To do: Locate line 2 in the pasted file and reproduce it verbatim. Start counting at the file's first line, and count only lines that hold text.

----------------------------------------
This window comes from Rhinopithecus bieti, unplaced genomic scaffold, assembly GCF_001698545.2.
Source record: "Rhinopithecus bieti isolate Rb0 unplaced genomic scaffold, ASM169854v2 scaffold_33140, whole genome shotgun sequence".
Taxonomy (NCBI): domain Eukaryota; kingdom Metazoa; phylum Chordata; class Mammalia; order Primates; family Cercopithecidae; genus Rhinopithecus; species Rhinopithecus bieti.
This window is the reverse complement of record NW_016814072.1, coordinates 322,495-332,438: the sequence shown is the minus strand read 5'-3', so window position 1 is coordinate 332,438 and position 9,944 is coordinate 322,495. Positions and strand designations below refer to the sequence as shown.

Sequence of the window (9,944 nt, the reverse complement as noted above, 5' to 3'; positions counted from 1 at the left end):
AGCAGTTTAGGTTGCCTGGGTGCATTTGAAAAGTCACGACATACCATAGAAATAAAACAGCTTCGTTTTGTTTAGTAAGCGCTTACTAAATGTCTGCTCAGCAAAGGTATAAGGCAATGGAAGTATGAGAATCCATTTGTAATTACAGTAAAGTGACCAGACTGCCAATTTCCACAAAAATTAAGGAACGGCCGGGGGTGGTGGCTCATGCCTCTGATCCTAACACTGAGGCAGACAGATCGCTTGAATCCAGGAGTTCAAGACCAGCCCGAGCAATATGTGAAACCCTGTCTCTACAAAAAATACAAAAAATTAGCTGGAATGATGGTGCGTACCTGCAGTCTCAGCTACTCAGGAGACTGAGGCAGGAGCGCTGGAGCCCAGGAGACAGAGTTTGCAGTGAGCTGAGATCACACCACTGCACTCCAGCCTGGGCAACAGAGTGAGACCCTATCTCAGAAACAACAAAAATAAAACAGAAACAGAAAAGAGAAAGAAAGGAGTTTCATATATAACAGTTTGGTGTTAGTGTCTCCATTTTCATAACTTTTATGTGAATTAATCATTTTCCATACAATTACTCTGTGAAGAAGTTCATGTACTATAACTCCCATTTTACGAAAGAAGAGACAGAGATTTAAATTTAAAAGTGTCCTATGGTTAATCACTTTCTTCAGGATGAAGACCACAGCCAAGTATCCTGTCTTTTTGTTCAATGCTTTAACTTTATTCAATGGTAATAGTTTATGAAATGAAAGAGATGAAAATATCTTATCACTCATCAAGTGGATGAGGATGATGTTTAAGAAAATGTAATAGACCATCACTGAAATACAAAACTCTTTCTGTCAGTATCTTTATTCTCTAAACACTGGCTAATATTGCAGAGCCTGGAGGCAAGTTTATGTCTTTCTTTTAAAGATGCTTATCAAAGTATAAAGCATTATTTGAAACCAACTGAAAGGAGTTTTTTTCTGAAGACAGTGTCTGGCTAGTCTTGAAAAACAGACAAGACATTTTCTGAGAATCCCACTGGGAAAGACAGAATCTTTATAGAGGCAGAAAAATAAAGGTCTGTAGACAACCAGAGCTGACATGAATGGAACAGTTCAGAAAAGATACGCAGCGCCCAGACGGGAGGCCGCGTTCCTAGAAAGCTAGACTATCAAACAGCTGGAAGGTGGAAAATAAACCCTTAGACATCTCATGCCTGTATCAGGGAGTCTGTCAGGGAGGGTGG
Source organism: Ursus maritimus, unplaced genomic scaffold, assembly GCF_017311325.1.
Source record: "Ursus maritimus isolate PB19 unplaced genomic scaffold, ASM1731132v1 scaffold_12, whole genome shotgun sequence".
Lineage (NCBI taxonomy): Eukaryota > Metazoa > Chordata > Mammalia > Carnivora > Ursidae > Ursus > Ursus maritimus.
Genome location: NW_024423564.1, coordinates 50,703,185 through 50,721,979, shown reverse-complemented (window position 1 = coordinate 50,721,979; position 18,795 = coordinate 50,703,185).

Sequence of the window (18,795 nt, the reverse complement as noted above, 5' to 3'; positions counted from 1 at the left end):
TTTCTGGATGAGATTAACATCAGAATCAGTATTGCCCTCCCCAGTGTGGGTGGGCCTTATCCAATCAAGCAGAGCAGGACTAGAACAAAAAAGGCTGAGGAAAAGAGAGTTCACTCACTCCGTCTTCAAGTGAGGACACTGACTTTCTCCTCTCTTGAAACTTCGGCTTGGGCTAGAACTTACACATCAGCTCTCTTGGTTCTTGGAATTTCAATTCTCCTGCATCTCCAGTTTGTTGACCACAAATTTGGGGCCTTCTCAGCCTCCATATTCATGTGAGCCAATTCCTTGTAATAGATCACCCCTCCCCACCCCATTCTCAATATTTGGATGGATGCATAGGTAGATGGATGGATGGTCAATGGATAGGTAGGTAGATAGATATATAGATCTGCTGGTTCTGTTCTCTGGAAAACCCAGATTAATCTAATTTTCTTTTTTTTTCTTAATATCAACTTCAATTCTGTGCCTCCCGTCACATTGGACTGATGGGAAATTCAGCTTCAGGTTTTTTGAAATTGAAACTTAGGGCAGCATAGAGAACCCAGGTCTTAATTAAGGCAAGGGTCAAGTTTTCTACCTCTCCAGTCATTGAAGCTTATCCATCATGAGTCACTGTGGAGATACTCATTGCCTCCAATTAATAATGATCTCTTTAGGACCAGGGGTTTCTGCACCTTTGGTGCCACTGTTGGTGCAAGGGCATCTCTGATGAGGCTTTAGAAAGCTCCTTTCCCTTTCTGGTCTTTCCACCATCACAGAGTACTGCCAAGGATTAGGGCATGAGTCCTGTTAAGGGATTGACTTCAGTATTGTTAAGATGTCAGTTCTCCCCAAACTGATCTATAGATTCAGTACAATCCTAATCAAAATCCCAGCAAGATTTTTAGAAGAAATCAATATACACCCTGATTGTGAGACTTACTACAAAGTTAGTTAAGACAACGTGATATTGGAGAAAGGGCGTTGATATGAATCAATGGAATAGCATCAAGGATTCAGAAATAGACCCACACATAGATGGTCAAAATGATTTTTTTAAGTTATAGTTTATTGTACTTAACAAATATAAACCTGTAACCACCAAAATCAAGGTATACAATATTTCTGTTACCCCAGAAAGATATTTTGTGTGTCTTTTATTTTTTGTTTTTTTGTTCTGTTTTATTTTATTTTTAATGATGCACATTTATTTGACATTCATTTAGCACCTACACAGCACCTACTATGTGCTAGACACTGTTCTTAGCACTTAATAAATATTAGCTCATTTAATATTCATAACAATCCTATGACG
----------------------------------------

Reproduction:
Source record: "Rhinopithecus bieti isolate Rb0 unplaced genomic scaffold, ASM169854v2 scaffold_33140, whole genome shotgun sequence".